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Insight/Report on Private Giving
Island Mystery Leads to Creation of International Veterinary Aid Organization
Most visitors to Easter Island go with the single purpose of seeing the mysterious moai, the stone monolithic statues shrouded in mists of inscrutability that dot the hills and cliffs of the island. But Dr. Jon Arzt isn’t your everyday tourist. He came looking for hairy footwarts and left with a mystery almost as confounding as the origins of the moai.
Dr. Arzt, who now is working on a combined PhD/anatomical pathology residency in the College of Veterinary Medicine and Biomedical Sciences, was doing some research in Chile in 1998 on hairy footwarts, an important disease of dairy cattle, when he found himself with a bit of free time. Drawn to exotic places, he thought a trip to Easter Island, known locally as Rapa Nui, would be an interesting diversion and maybe even yield another population source of hairy footwarts.
Armed with his sample collection tools, Dr. Arzt arrived in Rapa Nui where locals informed him they didn’t have anything like hairy footwarts, but had this "mad cow” and “mad horse” disease” that was killing horses and cattle. Symptoms included progressive staggering, blindness, and jaundice leading to coma and eventually death. Concerned and intrigued, Dr. Arzt launched an investigation and uncovered the true source of illness was ingestion of a plant called cho cho (Crotalaria grahamiana) that was introduced to the island 20 years ago to control erosion. While solving the toxic plant mystery was satisfying, it didn’t alleviate the suffering of the animals and Dr. Arzt wanted to do more for the inhabitants of the small island. Rapa Nui has a population of approximately 2,500 people and approximately 4,000 horses and cattle.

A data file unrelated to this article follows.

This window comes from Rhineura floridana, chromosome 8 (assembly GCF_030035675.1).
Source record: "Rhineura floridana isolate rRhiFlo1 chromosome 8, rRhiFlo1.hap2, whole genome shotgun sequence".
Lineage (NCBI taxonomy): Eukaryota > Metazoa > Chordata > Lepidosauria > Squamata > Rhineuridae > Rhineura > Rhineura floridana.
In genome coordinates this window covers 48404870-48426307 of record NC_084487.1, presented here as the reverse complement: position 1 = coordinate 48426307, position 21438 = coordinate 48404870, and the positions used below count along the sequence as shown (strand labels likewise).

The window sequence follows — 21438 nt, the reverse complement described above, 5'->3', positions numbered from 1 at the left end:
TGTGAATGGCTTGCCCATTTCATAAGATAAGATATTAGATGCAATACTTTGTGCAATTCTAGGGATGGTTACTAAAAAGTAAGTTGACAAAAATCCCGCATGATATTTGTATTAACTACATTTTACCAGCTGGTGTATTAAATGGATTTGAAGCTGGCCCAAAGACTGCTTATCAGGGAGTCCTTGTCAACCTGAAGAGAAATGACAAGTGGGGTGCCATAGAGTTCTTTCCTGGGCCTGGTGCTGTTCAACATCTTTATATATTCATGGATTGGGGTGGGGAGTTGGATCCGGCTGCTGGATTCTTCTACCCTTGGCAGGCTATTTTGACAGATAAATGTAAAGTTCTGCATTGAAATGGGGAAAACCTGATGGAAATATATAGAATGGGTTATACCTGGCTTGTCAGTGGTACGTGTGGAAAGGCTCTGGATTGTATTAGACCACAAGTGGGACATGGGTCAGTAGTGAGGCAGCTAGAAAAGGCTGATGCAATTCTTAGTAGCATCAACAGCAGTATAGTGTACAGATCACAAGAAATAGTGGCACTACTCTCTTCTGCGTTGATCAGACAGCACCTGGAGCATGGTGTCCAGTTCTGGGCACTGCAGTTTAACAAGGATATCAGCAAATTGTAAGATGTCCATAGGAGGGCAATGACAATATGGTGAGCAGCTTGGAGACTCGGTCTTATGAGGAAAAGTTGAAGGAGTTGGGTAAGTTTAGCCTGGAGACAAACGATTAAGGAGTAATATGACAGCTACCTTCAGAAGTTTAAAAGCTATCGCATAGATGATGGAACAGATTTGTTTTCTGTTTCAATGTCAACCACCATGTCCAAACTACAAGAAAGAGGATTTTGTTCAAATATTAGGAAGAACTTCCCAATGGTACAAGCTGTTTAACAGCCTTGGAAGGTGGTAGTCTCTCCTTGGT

"Basic, primary veterinary care was almost completely unavailable on Rapa Nui,” said Dr. Arzt. “While investigations of problems are relatively easy to fund, when you make the transition from data collection to remedy, the funding starts to fail. That’s why I created Veterinary Relief International – to take the next step from investigation to mitigation.”
Primarily using his own funds, Dr. Arzt set to work on Rapa Nui, incorporating a multi-faceted approach for dealing with the island’s veterinary concerns. In time, VRI grew and took on other projects, focusing primarily on remote locales with little or no access to veterinary services. Today, VRI continues work in Rapa Nui as well as in rural Brazil; St. Paul, Alaska; Russia; and other isolated locations. Dr. Arzt works closely with veterinary students at CSU who start their own projects through VRI, including the students who founded VIDAS.
"An important part of what we do is motivate veterinary students to think about veterinary medicine in a more global manner,” Dr. Arzt said. “VRI encourages students to be ambassadors for veterinary medicine who can take to less developed regions some very basic principles of animal husbandry and veterinary care that can improve the quality of life for people and animals.”
Current VRI projects include:
Dr. Arzt notes that though the task of providing help to animals in the developing world is daunting, the pay-off makes it worthwhile.
"Each time I go back to Rapa Nui, things look a little better and I can truly see the impact we are having,” said Dr. Arzt. “The horses don’t look so bad, people are aware of the cho cho plant and are confining their animals to private pastures, and they are eradicating the plant. We don’t try to change anyone’s culture, but work with them to alleviate simple, widespread problems that cause much pain and suffering for their animals.”
To learn more about Veterinary Relief International, or how you can help, visit their Web site at www.veterinaryreliefinternational.com . To request a copy of their most recent newsletter, contact Dr. Arzt at firstname.lastname@example.org.